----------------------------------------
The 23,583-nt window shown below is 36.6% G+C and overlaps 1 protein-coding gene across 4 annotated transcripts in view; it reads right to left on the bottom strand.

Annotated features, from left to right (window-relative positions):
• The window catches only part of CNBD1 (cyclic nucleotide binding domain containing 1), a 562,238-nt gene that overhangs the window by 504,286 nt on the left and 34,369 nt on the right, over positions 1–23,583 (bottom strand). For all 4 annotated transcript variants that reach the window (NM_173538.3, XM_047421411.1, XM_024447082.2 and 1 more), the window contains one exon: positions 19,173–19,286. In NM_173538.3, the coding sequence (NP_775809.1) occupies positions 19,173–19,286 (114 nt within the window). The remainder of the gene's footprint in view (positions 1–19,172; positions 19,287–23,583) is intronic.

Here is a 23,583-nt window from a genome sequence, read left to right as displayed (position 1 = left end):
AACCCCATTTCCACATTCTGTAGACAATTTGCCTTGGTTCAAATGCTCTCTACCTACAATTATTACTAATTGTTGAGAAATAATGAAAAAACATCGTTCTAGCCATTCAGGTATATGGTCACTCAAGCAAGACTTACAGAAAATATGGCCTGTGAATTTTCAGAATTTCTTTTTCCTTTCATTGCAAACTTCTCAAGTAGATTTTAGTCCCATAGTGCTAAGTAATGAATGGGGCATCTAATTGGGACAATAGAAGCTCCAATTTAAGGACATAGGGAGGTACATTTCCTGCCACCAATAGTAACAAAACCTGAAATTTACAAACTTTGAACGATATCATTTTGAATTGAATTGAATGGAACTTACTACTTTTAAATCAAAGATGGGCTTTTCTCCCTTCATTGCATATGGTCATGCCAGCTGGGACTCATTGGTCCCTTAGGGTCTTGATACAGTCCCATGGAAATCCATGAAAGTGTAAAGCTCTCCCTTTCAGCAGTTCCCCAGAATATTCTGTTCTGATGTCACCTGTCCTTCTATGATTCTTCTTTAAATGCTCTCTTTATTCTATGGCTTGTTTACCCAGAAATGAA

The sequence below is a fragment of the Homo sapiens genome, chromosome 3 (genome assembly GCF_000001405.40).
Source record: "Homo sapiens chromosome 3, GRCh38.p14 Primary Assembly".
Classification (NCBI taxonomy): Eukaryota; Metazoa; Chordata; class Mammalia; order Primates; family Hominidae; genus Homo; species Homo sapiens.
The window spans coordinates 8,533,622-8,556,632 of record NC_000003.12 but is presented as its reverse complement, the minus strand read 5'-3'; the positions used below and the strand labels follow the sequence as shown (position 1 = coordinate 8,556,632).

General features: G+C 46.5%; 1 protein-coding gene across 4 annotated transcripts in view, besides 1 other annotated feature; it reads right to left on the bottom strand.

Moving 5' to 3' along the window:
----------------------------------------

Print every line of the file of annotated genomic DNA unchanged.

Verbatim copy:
The 23,583-nt window shown below is 36.6% G+C and overlaps 1 protein-coding gene across 4 annotated transcripts in view; it reads right to left on the bottom strand.

Annotated features, from left to right (window-relative positions):
• The window catches only part of CNBD1 (cyclic nucleotide binding domain containing 1), a 562,238-nt gene that overhangs the window by 504,286 nt on the left and 34,369 nt on the right, over positions 1–23,583 (bottom strand). For all 4 annotated transcript variants that reach the window (NM_173538.3, XM_047421411.1, XM_024447082.2 and 1 more), the window contains one exon: positions 19,173–19,286. In NM_173538.3, the coding sequence (NP_775809.1) occupies positions 19,173–19,286 (114 nt within the window). The remainder of the gene's footprint in view (positions 1–19,172; positions 19,287–23,583) is intronic.

Here is a 23,583-nt window from a genome sequence, read left to right as displayed (position 1 = left end):
AACCCCATTTCCACATTCTGTAGACAATTTGCCTTGGTTCAAATGCTCTCTACCTACAATTATTACTAATTGTTGAGAAATAATGAAAAAACATCGTTCTAGCCATTCAGGTATATGGTCACTCAAGCAAGACTTACAGAAAATATGGCCTGTGAATTTTCAGAATTTCTTTTTCCTTTCATTGCAAACTTCTCAAGTAGATTTTAGTCCCATAGTGCTAAGTAATGAATGGGGCATCTAATTGGGACAATAGAAGCTCCAATTTAAGGACATAGGGAGGTACATTTCCTGCCACCAATAGTAACAAAACCTGAAATTTACAAACTTTGAACGATATCATTTTGAATTGAATTGAATGGAACTTACTACTTTTAAATCAAAGATGGGCTTTTCTCCCTTCATTGCATATGGTCATGCCAGCTGGGACTCATTGGTCCCTTAGGGTCTTGATACAGTCCCATGGAAATCCATGAAAGTGTAAAGCTCTCCCTTTCAGCAGTTCCCCAGAATATTCTGTTCTGATGTCACCTGTCCTTCTATGATTCTTCTTTAAATGCTCTCTTTATTCTATGGCTTGTTTACCCAGAAATGAA

The sequence below is a fragment of the Homo sapiens genome, chromosome 3 (genome assembly GCF_000001405.40).
Source record: "Homo sapiens chromosome 3, GRCh38.p14 Primary Assembly".
Classification (NCBI taxonomy): Eukaryota; Metazoa; Chordata; class Mammalia; order Primates; family Hominidae; genus Homo; species Homo sapiens.
The window spans coordinates 8,533,622-8,556,632 of record NC_000003.12 but is presented as its reverse complement, the minus strand read 5'-3'; the positions used below and the strand labels follow the sequence as shown (position 1 = coordinate 8,556,632).

General features: G+C 46.5%; 1 protein-coding gene across 4 annotated transcripts in view, besides 1 other annotated feature; it reads right to left on the bottom strand.

Moving 5' to 3' along the window: